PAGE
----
Theory of a self-drying flat roof

Thermodynamic solution

To develop a better understanding of how a roof works under specific environmental loads, an understanding of the second law of thermodynamics is necessary. In basic terms, the law says energy shall maintain a state of thermodynamic equilibrium—hot to cold, high pressure to low, and high to low vapor. In a cold climate, the roof will be hotter than the interior space under summer conditions. Therefore, the heat flow will be from hot to cold (exterior to interior). If a leak occurs at the roof membrane level during the summer (cooling season), the moisture will try to migrate from a high concentration area to one of low concentration, such as the roof enclosure to the occupied space below. The moisture will not be able to equalize as a vapor retarder would generally be located on the warm side of the insulation and does not allow for effective moisture transport to an area of lower concentration.

Both wet cup and dry cup vapor permeability testing per ASTM E96 was conducted on the smart membranes.

The conditions during the heating season are reversed as the heat from the interior occupied space will want to migrate up through the roof enclosure to the exterior colder temperature. Moisture will follow the same path as the heat during the winter months (hot to cold). Due to the vapor pressure and cold temperatures, if the vapor retarder is not continuous, there will be a possibility of condensation at the underside of the roof membrane.

An incomplete or defective roof membrane/vapor retarder will allow air, vapor, and moisture to enter the roof enclosure and migrate freely based on the interior and exterior conditions, thereby negatively impacting the roof’s performance and durability. The enclosure must be allowed to achieve equilibrium to increase its resiliency.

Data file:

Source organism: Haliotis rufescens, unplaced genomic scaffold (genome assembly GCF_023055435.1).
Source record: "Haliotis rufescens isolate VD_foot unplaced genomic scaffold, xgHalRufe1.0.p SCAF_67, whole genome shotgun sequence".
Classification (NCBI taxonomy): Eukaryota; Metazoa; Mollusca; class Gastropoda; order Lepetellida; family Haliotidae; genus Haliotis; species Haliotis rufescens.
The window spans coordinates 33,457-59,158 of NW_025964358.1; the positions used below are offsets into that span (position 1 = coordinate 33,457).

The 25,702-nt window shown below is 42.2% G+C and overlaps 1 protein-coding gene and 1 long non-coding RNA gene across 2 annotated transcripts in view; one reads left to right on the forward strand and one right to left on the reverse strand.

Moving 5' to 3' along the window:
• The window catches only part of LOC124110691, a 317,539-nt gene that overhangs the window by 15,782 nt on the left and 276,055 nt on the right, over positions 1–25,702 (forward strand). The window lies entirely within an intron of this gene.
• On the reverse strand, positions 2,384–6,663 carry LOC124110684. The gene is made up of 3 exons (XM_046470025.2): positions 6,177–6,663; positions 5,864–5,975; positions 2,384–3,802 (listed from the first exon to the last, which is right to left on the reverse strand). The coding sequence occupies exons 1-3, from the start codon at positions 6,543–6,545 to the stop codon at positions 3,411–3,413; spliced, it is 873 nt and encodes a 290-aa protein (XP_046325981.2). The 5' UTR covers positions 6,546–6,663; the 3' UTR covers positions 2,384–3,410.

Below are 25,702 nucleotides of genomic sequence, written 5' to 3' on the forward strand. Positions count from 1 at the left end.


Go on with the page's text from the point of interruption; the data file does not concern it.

New construction materials can help roof enclosures equalize (dry) when wet—two such technologies are vapor permeable thermal insulation and variable vapor permeable smart vapor retarder (Figure 1). Drying to the interior can theoretically be achieved by replacing the standard non-vapor permeable insulation (traditionally polyisocyanurate [ISO]) with vapor permeable (mineral wool) insulation, and using a variable vapor permeable smart vapor retarder instead of a standard vapor retarder. Inward drying at the vapor retarder interface of the roof enclosure is recommended as there needs to be an ultra-low vapor permeable membrane protecting the components and space below.

The self-drying roof model from Miami with a black membrane and ventilation moving moisture out of the metal roof deck’s flutes.

The intent of using two vapor ‘open’ materials is to efficiently diffuse and dry the moisture from the area of high concentration (leak) to the area of low concentration (interior occupied space) by using the second law of thermodynamics and energy from the sun.

Theoretically, during the cooling season the moisture/vapor will diffuse through the vapor permeable insulation (via the variable vapor permeable smart membrane) and to the interior where the moisture could be removed by means of venting. The energy from the sun (membrane color) will impact the drying period as the amount of radiation absorbed will dictate the temperature gradient through the roof enclosure. During heating days, the roles will be reversed due to the temperature’s gradients (i.e. inside to outside). While this scenario makes sense in theory, can it work in practice and possibly be modeled to demonstrate the ‘in-situ’ performance?

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